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Taiwan holds military drill after China repeats threats

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Taiwan's army held another live-fire drill Thursday after Beijing ended its largest-ever military exercises around the island, as it repeated threats to bring the self-ruled democracy under its control.

Beijing has raged at a trip to Taiwan last week by US House Speaker Nancy Pelosi -- the highest-ranking elected American official to visit in decades -- staging days of air and sea drills around the island that raised tensions to their highest level in years.

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Taiwan has accused China of using the Pelosi visit as an excuse to kickstart drills that would allow it to rehearse for an invasion.

Lou Woei-jye, spokesman for Taiwan's Eighth Army Corps, told AFP its forces fired howitzers and target flares as part of the defensive drill on Thursday morning.

The exercise in Taiwan's southernmost county of Pingtung began at 0830 am local time (0030 GMT) and lasted about an hour, he said.

Artillery tucked in from the coast was lined up side by side, with armed soldiers in units firing the howitzers out to sea one after the other, a livestream showed.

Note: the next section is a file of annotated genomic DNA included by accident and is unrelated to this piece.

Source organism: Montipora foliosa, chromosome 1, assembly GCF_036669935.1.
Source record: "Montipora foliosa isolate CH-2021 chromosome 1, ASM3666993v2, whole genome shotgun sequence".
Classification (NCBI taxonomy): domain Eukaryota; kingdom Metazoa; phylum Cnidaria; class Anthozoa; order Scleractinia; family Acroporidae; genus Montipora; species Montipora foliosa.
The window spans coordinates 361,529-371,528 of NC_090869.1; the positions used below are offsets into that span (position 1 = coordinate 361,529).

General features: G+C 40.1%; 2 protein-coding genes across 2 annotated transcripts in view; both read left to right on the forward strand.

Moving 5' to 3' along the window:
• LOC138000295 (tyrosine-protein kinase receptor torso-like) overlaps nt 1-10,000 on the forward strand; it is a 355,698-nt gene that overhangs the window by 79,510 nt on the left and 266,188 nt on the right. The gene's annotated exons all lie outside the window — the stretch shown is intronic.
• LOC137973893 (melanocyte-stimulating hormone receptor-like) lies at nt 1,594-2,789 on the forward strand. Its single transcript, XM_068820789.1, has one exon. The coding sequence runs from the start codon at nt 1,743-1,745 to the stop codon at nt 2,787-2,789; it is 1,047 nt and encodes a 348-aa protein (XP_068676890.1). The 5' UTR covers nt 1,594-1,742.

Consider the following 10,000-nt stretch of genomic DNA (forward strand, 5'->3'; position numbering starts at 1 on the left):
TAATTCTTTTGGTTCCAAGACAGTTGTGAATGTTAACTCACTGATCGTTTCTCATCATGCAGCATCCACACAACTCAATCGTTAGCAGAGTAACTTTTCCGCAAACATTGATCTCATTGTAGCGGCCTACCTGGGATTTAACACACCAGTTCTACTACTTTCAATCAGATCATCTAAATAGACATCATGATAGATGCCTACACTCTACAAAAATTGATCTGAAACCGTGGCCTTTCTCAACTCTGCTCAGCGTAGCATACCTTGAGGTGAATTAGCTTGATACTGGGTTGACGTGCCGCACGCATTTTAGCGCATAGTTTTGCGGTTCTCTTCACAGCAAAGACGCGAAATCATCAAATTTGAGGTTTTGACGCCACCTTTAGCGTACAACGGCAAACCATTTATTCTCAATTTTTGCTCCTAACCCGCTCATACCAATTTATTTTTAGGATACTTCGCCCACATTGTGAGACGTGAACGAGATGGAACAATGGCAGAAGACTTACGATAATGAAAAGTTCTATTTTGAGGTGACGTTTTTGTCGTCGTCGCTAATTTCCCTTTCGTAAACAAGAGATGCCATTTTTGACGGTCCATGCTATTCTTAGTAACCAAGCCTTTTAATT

Taiwan held a similar drill on Tuesday in Pingtung. Both included the deployments of hundreds of troops, the military said.

The military has played down their significance, saying they were already scheduled and were not in response to China's war games.

A Taiwan military vessel is seen from a Navy Force vessel under the Eastern Theatre Command of China's People's Liberation Army (PLA) during the navy's military exercises in the waters around Taiwan, at an undisclosed location in this August 5, 2022 handout released on August 6, 2022. (Reuters)
A Taiwan military vessel is seen from a Navy Force vessel under the Eastern Theatre Command of China's People's Liberation Army (PLA) during the navy's military exercises in the waters around Taiwan, at an undisclosed location in this August 5, 2022 handout released on August 6, 2022. (Reuters)

“We have two goals for the drills, the first is to certify the proper condition of the artillery and their maintenance condition and the second is to confirm the results of last year,” Lou said, referring to annual drills.

The latest exercise came after China's military indicated its own drills had come to an end Wednesday, saying its forces “successfully completed various tasks” in the Taiwan Strait while vowing to continue patrolling its waters.

But in the same announcement, China added that it would “continue to carry out military training and prepare for war”.

In a separate white paper published Wednesday, China's Taiwan Affairs Office said Beijing would “not renounce the use of force” against its neighbour and reserved “the option of taking all necessary measures”.

“We are ready to create vast space for peaceful reunification, but we will leave no room for separatist activities in any form,” it said in the paper.

Taiwan routinely stages military drills simulating defence against a Chinese invasion, and last month practised repelling attacks from the sea in a “joint interception operation” as part of its largest annual exercises.

In response to the Chinese military revealing it was bringing drills to an end Wednesday, Taiwan's army said it would “adjust how we deploy our forces... without letting our guard down”.

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